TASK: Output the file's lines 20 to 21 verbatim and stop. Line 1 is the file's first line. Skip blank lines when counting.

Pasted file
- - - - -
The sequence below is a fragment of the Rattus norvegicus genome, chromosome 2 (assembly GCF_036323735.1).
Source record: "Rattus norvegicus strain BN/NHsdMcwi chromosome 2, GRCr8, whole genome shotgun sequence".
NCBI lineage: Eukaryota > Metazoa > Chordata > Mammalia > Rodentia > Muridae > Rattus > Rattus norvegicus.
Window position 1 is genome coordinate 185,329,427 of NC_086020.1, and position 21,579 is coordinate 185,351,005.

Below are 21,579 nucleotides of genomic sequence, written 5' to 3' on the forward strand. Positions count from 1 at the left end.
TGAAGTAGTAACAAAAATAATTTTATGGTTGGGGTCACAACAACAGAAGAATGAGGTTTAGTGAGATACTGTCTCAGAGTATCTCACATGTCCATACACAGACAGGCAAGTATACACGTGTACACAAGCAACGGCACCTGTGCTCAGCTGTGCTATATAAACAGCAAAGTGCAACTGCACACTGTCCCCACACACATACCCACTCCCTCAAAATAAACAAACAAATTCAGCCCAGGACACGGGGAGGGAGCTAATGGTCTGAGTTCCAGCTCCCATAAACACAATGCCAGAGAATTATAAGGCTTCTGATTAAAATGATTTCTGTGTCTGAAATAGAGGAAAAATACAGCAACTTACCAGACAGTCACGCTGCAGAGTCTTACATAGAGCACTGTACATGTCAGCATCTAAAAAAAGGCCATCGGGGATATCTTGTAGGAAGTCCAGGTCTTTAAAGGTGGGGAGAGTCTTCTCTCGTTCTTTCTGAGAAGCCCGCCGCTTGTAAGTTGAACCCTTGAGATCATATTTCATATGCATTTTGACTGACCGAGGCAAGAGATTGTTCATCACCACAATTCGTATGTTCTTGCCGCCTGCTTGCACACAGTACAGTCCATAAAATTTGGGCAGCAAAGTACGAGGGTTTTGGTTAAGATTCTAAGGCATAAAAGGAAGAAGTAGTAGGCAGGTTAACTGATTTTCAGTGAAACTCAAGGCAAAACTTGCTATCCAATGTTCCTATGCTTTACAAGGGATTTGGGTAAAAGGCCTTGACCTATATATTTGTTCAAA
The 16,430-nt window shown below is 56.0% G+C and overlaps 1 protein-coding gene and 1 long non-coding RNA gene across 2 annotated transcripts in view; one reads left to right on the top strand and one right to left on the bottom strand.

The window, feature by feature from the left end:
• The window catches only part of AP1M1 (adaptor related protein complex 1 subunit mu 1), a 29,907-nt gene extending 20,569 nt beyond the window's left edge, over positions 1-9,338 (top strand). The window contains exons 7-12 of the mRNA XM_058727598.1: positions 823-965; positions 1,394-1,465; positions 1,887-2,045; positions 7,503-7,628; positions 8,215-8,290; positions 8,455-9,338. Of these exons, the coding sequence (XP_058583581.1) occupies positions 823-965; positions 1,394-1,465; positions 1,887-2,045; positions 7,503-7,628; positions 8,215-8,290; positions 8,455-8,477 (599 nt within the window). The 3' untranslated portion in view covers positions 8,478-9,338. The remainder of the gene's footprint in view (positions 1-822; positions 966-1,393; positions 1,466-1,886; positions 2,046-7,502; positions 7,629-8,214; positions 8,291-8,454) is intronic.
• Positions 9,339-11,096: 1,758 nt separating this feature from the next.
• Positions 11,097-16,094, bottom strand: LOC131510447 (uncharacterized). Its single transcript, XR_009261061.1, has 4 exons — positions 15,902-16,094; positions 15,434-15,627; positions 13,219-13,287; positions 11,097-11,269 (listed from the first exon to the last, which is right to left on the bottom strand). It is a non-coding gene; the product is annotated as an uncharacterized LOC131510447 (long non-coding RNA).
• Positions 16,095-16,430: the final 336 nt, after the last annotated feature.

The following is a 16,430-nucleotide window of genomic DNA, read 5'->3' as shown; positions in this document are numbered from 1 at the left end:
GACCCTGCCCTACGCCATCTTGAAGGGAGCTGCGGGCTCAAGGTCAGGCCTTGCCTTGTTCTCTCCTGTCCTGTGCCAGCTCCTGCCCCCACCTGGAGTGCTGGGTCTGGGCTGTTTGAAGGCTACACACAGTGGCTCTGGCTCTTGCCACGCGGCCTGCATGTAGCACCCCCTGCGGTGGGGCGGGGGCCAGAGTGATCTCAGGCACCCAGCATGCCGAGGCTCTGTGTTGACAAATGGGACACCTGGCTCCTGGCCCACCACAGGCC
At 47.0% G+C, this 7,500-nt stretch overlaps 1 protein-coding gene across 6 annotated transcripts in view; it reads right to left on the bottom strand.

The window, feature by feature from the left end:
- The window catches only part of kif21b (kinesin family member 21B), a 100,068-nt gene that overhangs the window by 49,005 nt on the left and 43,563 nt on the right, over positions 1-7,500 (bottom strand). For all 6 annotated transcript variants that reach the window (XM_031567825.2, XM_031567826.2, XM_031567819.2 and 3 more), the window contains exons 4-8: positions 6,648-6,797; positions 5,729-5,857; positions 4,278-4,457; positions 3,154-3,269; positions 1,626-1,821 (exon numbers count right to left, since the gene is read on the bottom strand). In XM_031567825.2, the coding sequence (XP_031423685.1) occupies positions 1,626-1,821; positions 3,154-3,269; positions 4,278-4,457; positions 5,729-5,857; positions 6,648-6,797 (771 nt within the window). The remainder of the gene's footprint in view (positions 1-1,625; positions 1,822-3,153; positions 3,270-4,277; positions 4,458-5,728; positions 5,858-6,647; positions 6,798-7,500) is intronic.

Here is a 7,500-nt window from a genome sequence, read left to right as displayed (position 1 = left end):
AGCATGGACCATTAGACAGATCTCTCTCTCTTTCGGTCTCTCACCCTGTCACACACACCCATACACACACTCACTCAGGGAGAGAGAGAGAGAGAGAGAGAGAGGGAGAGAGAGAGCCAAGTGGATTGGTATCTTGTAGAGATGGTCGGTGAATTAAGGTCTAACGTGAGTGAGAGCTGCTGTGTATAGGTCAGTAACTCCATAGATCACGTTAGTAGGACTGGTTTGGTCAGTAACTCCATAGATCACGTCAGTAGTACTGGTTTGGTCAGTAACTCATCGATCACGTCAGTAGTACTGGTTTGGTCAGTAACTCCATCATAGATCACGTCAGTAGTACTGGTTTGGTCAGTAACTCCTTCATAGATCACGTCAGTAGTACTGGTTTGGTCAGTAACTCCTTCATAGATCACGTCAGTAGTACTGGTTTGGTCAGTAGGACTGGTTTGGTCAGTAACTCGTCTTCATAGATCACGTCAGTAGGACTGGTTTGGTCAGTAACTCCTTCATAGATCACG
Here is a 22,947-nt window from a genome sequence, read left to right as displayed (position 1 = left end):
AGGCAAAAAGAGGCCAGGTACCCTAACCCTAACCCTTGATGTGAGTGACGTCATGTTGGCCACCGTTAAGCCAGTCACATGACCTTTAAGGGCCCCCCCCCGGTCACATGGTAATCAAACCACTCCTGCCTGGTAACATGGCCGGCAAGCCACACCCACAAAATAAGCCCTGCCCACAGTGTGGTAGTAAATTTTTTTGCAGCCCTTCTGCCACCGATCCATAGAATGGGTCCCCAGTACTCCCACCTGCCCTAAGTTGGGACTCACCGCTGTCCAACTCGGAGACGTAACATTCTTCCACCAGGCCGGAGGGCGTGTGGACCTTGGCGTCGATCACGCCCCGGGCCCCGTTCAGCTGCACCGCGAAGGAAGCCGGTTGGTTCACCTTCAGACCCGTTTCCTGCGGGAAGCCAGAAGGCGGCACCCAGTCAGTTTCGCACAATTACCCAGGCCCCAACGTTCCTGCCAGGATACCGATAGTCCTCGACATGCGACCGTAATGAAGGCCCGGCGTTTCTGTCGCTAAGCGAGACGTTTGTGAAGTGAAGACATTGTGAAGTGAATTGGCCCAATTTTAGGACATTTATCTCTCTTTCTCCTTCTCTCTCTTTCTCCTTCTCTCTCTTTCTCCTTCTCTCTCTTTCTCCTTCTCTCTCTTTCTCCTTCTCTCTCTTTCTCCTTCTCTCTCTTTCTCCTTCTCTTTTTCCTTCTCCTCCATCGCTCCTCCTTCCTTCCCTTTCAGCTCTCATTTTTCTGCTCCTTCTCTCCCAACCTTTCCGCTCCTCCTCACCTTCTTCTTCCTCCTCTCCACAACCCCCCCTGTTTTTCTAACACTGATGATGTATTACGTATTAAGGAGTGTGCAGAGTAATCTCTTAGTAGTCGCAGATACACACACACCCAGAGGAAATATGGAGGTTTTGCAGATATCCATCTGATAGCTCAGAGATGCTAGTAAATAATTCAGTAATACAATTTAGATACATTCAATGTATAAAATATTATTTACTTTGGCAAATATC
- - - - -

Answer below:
Here is a 22,947-nt window from a genome sequence, read left to right as displayed (position 1 = left end):
AGGCAAAAAGAGGCCAGGTACCCTAACCCTAACCCTTGATGTGAGTGACGTCATGTTGGCCACCGTTAAGCCAGTCACATGACCTTTAAGGGCCCCCCCCCGGTCACATGGTAATCAAACCACTCCTGCCTGGTAACATGGCCGGCAAGCCACACCCACAAAATAAGCCCTGCCCACAGTGTGGTAGTAAATTTTTTTGCAGCCCTTCTGCCACCGATCCATAGAATGGGTCCCCAGTACTCCCACCTGCCCTAAGTTGGGACTCACCGCTGTCCAACTCGGAGACGTAACATTCTTCCACCAGGCCGGAGGGCGTGTGGACCTTGGCGTCGATCACGCCCCGGGCCCCGTTCAGCTGCACCGCGAAGGAAGCCGGTTGGTTCACCTTCAGACCCGTTTCCTGCGGGAAGCCAGAAGGCGGCACCCAGTCAGTTTCGCACAATTACCCAGGCCCCAACGTTCCTGCCAGGATACCGATAGTCCTCGACATGCGACCGTAATGAAGGCCCGGCGTTTCTGTCGCTAAGCGAGACGTTTGTGAAGTGAAGACATTGTGAAGTGAATTGGCCCAATTTTAGGACATTTATCTCTCTTTCTCCTTCTCTCTCTTTCTCCTTCTCTCTCTTTCTCCTTCTCTCTCTTTCTCCTTCTCTCTCTTTCTCCTTCTCTCTCTTTCTCCTTCTCTCTCTTTCTCCTTCTCTTTTTCCTTCTCCTCCATCGCTCCTCCTTCCTTCCCTTTCAGCTCTCATTTTTCTGCTCCTTCTCTCCCAACCTTTCCGCTCCTCCTCACCTTCTTCTTCCTCCTCTCCACAACCCCCCCTGTTTTTCTAACACTGATGATGTATTACGTATTAAGGAGTGTGCAGAGTAATCTCTTAGTAGTCGCAGATACACACACACCCAGAGGAAATATGGAGGTTTTGCAGATATCCATCTGATAGCTCAGAGATGCTAGTAAATAATTCAGTAATACAATTTAGATACATTCAATGTATAAAATATTATTTACTTTGGCAAATATC